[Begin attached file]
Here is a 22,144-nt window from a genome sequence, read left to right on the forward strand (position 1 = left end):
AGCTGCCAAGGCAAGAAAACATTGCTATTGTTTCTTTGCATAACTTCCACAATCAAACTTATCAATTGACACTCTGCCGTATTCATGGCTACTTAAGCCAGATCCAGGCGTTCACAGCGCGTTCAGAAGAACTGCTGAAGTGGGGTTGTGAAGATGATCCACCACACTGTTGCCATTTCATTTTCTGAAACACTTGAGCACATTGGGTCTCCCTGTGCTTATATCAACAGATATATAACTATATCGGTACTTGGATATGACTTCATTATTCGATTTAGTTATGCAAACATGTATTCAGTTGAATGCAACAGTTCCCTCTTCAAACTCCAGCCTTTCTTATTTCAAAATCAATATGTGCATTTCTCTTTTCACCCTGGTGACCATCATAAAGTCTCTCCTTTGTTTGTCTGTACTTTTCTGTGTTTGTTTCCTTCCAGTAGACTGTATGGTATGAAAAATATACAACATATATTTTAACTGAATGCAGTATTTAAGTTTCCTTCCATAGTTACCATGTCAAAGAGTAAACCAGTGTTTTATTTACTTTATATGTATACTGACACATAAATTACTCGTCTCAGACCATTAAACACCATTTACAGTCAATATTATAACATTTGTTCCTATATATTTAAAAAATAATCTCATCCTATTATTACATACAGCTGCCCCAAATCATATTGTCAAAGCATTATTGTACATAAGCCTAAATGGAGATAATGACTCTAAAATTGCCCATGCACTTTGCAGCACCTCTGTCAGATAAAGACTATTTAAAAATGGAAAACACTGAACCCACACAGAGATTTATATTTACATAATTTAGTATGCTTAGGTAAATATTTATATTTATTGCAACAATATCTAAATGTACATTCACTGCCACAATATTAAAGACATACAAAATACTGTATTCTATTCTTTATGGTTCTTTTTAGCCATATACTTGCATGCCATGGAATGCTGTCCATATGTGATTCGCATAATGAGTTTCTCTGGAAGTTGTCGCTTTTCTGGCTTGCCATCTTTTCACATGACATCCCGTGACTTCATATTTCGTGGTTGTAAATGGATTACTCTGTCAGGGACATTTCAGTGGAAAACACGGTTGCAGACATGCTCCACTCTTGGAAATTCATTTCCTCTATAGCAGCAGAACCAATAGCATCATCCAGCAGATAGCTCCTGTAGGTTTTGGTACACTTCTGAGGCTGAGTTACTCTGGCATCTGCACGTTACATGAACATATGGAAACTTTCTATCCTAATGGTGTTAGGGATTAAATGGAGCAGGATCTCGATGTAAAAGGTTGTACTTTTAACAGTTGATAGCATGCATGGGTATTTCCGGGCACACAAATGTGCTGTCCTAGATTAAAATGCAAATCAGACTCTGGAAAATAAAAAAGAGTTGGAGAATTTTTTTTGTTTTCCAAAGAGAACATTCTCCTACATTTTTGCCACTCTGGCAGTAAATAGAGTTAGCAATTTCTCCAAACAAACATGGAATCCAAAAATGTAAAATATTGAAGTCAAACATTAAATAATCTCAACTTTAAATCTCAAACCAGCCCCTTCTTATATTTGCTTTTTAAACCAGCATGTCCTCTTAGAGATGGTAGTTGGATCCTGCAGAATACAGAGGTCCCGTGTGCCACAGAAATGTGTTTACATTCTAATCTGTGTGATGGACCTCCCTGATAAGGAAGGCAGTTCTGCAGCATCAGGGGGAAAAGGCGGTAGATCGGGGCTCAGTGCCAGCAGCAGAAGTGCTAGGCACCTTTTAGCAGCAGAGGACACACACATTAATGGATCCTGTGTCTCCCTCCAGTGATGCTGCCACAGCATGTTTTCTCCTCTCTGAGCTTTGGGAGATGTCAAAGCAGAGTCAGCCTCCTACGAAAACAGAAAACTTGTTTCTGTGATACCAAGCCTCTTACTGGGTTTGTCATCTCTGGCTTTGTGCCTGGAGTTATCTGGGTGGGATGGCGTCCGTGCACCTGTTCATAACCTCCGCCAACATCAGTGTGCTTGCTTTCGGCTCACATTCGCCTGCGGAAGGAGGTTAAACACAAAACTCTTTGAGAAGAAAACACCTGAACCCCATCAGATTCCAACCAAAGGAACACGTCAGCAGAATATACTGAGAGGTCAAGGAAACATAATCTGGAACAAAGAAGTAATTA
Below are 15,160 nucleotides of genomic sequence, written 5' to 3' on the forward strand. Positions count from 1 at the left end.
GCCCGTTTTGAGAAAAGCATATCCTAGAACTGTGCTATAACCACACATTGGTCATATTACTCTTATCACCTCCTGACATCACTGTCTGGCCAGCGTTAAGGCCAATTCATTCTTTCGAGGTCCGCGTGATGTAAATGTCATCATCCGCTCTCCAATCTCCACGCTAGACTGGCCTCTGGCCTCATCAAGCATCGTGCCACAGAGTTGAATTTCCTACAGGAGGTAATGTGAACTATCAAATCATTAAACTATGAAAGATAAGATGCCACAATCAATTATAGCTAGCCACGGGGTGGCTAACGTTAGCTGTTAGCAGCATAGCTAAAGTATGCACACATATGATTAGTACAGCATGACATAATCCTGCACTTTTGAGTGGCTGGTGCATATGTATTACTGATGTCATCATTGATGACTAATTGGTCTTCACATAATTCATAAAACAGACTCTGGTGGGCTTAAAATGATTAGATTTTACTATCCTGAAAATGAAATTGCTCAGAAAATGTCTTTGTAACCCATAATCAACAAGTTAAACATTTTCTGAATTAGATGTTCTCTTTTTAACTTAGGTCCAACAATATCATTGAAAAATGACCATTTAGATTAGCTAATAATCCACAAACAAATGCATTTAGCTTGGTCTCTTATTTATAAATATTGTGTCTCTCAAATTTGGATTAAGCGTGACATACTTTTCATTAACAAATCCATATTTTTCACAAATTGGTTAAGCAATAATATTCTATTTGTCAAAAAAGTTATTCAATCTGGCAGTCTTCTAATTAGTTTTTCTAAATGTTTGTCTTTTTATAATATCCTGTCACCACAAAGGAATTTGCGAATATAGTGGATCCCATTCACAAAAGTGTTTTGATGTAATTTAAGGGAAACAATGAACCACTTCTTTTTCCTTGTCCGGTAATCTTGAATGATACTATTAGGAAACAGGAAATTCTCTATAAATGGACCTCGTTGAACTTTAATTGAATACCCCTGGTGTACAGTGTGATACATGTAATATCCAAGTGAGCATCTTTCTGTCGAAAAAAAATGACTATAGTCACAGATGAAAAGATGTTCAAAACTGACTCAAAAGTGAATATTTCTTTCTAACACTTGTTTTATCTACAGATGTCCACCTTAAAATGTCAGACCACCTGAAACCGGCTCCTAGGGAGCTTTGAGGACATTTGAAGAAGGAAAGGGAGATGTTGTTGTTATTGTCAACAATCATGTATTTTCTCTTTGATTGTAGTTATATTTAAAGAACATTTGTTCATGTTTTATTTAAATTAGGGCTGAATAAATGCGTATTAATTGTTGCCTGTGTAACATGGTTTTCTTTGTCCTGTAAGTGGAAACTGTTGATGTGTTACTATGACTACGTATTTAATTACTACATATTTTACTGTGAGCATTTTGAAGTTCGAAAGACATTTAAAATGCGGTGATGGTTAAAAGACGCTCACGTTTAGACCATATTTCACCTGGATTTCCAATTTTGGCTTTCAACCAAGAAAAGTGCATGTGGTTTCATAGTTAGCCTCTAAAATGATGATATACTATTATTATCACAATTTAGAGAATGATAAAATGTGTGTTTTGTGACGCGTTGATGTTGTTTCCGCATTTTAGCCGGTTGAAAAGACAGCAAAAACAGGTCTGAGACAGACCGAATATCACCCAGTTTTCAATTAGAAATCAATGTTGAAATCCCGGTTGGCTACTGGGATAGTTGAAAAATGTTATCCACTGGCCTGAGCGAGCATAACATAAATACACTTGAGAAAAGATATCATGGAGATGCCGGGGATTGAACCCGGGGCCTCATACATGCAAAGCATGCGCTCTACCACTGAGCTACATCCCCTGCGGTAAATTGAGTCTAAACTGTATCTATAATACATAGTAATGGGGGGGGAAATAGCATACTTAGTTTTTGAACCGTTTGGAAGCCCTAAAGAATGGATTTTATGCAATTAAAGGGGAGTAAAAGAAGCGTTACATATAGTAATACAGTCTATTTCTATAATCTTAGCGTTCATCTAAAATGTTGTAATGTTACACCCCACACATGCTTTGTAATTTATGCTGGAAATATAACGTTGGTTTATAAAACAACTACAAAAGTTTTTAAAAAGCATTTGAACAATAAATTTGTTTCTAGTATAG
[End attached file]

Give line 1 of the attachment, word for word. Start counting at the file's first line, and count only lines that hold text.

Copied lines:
Here is a 22,144-nt window from a genome sequence, read left to right on the forward strand (position 1 = left end):